From the resurgence of past technologies like turbocharging to increasing electrification of vehicles, we can expect these trends to affect the vehicles of the future and the elastomers used to produce them
Louisville, KY (Vocus) September 10, 2008
Trends emerging now in the automotive industry have the potential to bring significant change to several areas of automotive engineering, says James D. Eddy, Automotive Industry Manager of Zeon Chemicals L.P. in Louisville, Kentucky.
“From the resurgence of past technologies like turbocharging to increasing electrification of vehicles, we can expect these trends to affect the vehicles of the future and the elastomers used to produce them,” Eddy explains. Here are a few of the rising trends Eddy expects to become of increased importance.
1. The renaissance of turbocharging
Rising fuel costs will lead to a preference for technologies that allow more power to be produced by smaller engines, including a resurgence of technologies used in the past such as turbocharging. Currently widely used in Europe with diesel engines, turbocharging will appear in North American gasoline engines now being developed for introduction beginning in 2010.
Some of these new turbochargers will utilize external air coolers. Routing air to these coolers will create opportunities for elastomers with heat resistance above 170°C and some level of turbo oil resistance. Compounds based on HT-ACM, AEM, VMQ and FVMQ are under evaluation. The clean air ducts may need to be created out of elastomers that are more resistant to oil and fuel vapors, depending on where and how the engine exhaust gases are circulated.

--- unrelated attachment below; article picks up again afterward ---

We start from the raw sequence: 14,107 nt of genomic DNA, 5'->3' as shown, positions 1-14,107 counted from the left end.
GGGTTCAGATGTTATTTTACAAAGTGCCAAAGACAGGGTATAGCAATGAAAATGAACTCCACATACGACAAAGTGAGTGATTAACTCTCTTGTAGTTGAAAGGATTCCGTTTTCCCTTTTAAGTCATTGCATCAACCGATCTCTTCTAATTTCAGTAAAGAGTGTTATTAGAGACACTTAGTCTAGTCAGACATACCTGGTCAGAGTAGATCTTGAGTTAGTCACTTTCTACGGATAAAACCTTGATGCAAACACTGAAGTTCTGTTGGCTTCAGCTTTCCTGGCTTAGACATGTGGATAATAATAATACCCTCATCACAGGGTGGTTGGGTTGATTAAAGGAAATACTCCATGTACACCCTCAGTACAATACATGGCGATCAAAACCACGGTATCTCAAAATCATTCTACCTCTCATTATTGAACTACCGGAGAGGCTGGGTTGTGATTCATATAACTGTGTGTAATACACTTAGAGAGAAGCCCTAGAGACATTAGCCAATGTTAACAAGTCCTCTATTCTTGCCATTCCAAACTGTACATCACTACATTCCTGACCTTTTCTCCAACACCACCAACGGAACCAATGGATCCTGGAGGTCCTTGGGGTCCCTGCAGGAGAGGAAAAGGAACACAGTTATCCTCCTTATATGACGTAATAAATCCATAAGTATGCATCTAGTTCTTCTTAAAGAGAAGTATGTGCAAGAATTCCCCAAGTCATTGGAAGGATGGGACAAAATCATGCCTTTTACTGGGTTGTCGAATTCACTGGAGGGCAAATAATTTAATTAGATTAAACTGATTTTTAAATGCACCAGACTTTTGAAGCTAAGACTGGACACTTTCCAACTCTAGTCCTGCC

2. Continued evolution of the internal combustion engine
Several magazine articles have been written about the future of plug-in vehicles, battery- powered cars and automobiles powered by fuel cells. Yet you can expect that the internal combustion (IC) engine will be a prominent fixture in automotive powertrains for at least the next 20 years.
The IC engine will continue to evolve as the desire for lower emissions is paired with a need for increased fuel economy. Diesel and gasoline engines will merge as HCCI (homogeneous charge compression ignition) engine technology is improved and brought to the market, as these engines offer the potential for both reduced emissions and higher efficiencies.
3. Increased development of biofuels
How important biofuels become will be affected by the emergence of the technology, the availability of biofuel feed stocks in various regions and each government’s policies to promote crops to be used for biofuels. Regulation of biofuel composition is unevenly controlled in different parts of the world, and unsaturation in the various oils can lead to formation of peroxides that have a deleterious effect on some elastomers. In the absence of standards for biodiesel, ethanol and ETBE composition, OEMs must rely on fail-safe materials, which can lead to increasing fuel system costs.
In regions where fuel composition can be well defined, OEMs have a wider variety of choices and biofuels can become a viable fuel without an undue increase of fuel system costs. The use of ethanol in Brazil is an excellent example of the use of biofuels to achieve independence from petroleum fuel sources. In other parts of the world, the picture is still developing and what choices are made will definitely affect the preferred elastomer choices for automobiles.
4. Consolidation of automotive fluids within assembly plants
Managers of assembly plants would very much like to achieve less complex inventory management of fluids. This has led to consolidation efforts that rely on multiple-use fluids.